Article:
Being an affluent, warm-weather country, Australia enjoys a very high number of private household pools, but as a result it also endures a high number of backyard pool drownings. Fortunately, the rate of drownings has generally fallen in recent years, in large part due to an increase in the adoption of effective local, regional and national legal standards mandating safety measures for all new and existing pools.
Child safety advocates have welcomed this long-awaited legislation, but many have questioned why it has taken so long to be introduced. Although studies have long called for increased government measures for effective, safe pool legislation, mandates for adequate pool safety throughout Australian history have been enacted late, repealed or simply made too weak to make a difference. This situation continued for decades until public awareness of the problem was significant and vocal enough to finally force what has become meaningful action on the level of government.
Death of children by pool drowning was a recognised problem by the 1960s. The rate of drowning deaths of children less than 15 years was, at the time, 5.27 out of 100,000. For children under five years old, the rate was 50 per cent higher than children between five to nine years, and 130 per cent higher than children between 10 to 14 years.
By the early 1970s, preformed fibreglass pools became widely available to households and the rate of drowning for young children jumped enormously. Although drowning rates for older age groups were falling as time went by, that was not being mirrored in the under-five age group. For children under five, the 1973 rate was 50 per cent higher than it was in 1970, increasing from 7.3 to 10.76 deaths per 100,000.
Early findings regarding fencing
Knowledge of safety measures that would effectively reduce and prevent drowning deaths of young children was available as early as 1972. Safety fences with a minimum height of 1.1m and equipped with self-closing and self-latching gates were mandated statewide in South Australia in 1972. As knowledge increased, improvements in safety guidelines were slowly implemented in the late 1970s.
Despite early knowledge of pool safety measures and their effectiveness, jurisdictions across Australia were inconsistent in adopting these measures. They were either slow in mandating them, enacted weak safety regulations or repealed legislation soon after adopting it. Many jurisdictions dragged their feet and did not implement any regulations until the late ‘80s or later, while other jurisdictions gave into vocal, organised opposition to increased safety measures and watered down or repealed pool safety regulations altogether.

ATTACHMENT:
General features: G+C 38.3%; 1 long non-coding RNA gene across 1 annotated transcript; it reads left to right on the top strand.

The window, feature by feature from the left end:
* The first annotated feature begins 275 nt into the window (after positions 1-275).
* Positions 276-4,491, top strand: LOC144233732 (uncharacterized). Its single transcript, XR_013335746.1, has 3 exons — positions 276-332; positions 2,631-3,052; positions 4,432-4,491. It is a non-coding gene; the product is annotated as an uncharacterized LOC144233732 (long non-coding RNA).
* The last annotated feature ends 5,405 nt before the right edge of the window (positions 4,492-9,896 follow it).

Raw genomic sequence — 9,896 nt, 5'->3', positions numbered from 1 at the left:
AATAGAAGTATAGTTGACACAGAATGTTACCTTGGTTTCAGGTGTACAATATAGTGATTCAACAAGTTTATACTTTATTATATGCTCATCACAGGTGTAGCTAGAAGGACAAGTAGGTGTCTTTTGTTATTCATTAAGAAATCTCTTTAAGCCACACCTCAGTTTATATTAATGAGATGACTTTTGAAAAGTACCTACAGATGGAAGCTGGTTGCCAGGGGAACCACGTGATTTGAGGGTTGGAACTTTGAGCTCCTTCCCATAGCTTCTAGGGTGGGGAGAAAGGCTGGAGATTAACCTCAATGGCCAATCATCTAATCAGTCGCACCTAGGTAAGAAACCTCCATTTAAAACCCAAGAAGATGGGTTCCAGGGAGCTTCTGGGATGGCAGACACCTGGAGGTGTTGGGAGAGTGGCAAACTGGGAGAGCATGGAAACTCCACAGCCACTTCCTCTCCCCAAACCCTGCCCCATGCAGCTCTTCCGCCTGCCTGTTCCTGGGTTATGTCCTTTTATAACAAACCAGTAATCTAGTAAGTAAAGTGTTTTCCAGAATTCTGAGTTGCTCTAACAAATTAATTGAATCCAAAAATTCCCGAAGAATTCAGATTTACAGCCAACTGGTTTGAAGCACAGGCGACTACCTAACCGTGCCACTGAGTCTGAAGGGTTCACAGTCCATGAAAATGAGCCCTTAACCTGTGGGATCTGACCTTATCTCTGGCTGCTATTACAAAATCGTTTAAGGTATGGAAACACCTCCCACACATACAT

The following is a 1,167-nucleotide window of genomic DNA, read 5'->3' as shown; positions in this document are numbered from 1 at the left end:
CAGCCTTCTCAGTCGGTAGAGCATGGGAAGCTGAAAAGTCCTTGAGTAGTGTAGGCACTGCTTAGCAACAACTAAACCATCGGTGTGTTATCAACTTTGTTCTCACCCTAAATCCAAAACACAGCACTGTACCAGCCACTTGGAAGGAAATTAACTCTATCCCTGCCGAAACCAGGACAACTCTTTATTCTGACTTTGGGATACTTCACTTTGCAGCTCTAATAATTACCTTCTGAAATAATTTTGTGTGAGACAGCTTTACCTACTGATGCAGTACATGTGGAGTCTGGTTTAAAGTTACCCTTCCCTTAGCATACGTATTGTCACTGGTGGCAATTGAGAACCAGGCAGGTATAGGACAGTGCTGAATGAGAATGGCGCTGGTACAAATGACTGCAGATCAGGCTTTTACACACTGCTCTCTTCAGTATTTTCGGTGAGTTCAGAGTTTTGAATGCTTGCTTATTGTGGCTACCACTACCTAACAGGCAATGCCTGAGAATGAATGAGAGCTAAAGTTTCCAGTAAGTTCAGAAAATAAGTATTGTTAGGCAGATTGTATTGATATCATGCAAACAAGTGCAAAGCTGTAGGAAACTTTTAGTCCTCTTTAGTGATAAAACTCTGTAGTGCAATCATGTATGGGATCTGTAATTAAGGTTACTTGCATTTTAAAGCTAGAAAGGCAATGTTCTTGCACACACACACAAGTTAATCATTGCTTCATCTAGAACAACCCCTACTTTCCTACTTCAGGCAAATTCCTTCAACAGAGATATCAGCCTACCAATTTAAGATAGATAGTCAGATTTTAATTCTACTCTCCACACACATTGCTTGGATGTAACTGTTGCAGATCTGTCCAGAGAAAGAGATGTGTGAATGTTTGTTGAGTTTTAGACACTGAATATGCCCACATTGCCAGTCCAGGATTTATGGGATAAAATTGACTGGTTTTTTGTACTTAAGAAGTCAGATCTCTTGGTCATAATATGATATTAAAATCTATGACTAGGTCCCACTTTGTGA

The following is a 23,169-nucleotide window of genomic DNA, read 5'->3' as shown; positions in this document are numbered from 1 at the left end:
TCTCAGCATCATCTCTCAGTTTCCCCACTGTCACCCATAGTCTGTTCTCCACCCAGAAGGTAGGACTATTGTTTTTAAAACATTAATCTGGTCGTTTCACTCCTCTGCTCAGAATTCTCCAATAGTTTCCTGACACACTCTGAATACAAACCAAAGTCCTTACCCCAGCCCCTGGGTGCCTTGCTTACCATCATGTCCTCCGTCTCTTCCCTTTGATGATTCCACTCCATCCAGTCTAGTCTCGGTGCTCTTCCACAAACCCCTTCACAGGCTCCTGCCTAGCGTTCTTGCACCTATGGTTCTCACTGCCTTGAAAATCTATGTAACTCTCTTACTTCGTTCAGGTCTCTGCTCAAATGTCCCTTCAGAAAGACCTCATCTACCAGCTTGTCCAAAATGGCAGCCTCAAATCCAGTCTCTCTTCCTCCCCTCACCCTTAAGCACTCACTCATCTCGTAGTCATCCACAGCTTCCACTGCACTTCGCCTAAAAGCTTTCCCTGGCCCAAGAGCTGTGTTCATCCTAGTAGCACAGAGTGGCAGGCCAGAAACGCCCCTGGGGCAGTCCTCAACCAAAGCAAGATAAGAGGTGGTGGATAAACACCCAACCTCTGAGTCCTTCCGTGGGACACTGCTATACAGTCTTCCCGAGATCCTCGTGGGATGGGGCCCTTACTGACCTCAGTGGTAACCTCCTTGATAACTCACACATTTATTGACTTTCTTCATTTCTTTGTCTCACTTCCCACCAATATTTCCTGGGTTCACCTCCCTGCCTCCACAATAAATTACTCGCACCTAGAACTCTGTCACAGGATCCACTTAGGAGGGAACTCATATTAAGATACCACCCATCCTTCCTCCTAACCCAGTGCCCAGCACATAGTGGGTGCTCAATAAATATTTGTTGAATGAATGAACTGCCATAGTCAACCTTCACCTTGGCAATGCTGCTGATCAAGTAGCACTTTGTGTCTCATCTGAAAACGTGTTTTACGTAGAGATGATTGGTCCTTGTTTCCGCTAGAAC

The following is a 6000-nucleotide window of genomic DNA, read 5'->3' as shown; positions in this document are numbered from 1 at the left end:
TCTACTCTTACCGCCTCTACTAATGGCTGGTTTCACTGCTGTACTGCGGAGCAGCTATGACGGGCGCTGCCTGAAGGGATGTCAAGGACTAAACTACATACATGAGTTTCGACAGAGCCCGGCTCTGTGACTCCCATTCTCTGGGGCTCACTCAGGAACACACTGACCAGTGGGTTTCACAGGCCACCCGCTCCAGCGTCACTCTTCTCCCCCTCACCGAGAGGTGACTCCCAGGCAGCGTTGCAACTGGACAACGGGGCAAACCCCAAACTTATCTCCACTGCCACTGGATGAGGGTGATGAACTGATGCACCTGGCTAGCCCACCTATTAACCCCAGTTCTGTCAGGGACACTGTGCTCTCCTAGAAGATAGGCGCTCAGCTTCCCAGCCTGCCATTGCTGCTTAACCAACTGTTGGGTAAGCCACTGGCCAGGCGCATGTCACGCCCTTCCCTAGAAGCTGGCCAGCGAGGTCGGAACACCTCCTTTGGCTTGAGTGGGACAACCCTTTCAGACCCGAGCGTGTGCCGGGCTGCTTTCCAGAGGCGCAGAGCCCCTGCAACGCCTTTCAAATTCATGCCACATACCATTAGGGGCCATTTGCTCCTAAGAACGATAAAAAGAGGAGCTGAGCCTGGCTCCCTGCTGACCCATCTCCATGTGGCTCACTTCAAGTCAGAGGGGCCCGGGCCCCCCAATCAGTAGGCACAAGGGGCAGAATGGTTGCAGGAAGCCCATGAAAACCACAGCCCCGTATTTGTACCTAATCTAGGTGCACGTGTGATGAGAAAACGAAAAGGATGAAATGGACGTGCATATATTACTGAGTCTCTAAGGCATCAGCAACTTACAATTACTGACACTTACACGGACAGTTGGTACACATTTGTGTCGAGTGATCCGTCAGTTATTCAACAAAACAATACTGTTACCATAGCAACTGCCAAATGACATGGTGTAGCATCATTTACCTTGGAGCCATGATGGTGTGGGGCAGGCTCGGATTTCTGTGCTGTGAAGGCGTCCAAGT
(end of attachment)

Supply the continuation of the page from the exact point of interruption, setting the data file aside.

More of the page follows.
Opposition to pool safety requirements
A large factor in the slow and inconsistent implementation of effective pool safety regulations was the opposition coming from the pool industry, ordinary citizens and politicians. Concerns underlying their opposition included the high cost of installing pool fences, fear of losing sales, denial of the prevalence of child immersion rates, and fear of losing votes.
Pool safety today
In 1990, the NSW Government enacted pool safety laws that universally required all new and existing pools to be fenced according to the best available practice. Although the requirement for existing pools was subsequently repealed, this was the first instance of an Australian government enacting such an unequivocal law mandating pool safety. Other states gradually followed suit, enacting more or less similar pool safety laws throughout the ‘90s and early 2000s. At present, the state of pool safety laws and enforcement is greatly improved since the time of the early ‘70s, but there is still a long way to go to protect our children from the hazardous temptation of the home swimming pool.